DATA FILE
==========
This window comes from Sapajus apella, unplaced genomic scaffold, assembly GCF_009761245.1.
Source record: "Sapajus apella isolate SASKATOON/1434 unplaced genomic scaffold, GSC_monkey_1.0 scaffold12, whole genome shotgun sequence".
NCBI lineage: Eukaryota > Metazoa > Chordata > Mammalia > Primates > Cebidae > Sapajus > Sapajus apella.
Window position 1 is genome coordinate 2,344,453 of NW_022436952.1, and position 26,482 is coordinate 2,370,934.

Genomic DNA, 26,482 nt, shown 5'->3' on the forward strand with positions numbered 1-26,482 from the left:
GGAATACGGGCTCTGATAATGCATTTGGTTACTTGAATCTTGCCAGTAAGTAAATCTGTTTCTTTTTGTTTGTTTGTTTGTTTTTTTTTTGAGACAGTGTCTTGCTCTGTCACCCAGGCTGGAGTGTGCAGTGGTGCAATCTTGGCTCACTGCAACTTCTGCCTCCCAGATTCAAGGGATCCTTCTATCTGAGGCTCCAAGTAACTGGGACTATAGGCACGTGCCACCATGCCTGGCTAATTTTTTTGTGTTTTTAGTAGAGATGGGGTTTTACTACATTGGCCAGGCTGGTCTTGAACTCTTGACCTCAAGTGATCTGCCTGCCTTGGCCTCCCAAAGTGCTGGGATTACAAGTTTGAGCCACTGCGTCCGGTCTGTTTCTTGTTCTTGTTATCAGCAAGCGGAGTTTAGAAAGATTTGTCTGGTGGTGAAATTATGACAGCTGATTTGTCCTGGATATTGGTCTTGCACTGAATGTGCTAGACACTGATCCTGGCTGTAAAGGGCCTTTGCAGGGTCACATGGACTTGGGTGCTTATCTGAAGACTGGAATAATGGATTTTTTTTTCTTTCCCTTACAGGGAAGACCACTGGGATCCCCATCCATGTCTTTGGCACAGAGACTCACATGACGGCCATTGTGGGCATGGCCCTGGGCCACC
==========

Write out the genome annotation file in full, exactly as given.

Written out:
This window comes from Sapajus apella, unplaced genomic scaffold, assembly GCF_009761245.1.
Source record: "Sapajus apella isolate SASKATOON/1434 unplaced genomic scaffold, GSC_monkey_1.0 scaffold12, whole genome shotgun sequence".
NCBI lineage: Eukaryota > Metazoa > Chordata > Mammalia > Primates > Cebidae > Sapajus > Sapajus apella.
Window position 1 is genome coordinate 2,344,453 of NW_022436952.1, and position 26,482 is coordinate 2,370,934.

Genomic DNA, 26,482 nt, shown 5'->3' on the forward strand with positions numbered 1-26,482 from the left:
GGAATACGGGCTCTGATAATGCATTTGGTTACTTGAATCTTGCCAGTAAGTAAATCTGTTTCTTTTTGTTTGTTTGTTTGTTTTTTTTTTGAGACAGTGTCTTGCTCTGTCACCCAGGCTGGAGTGTGCAGTGGTGCAATCTTGGCTCACTGCAACTTCTGCCTCCCAGATTCAAGGGATCCTTCTATCTGAGGCTCCAAGTAACTGGGACTATAGGCACGTGCCACCATGCCTGGCTAATTTTTTTGTGTTTTTAGTAGAGATGGGGTTTTACTACATTGGCCAGGCTGGTCTTGAACTCTTGACCTCAAGTGATCTGCCTGCCTTGGCCTCCCAAAGTGCTGGGATTACAAGTTTGAGCCACTGCGTCCGGTCTGTTTCTTGTTCTTGTTATCAGCAAGCGGAGTTTAGAAAGATTTGTCTGGTGGTGAAATTATGACAGCTGATTTGTCCTGGATATTGGTCTTGCACTGAATGTGCTAGACACTGATCCTGGCTGTAAAGGGCCTTTGCAGGGTCACATGGACTTGGGTGCTTATCTGAAGACTGGAATAATGGATTTTTTTTTCTTTCCCTTACAGGGAAGACCACTGGGATCCCCATCCATGTCTTTGGCACAGAGACTCACATGACGGCCATTGTGGGCATGGCCCTGGGCCACC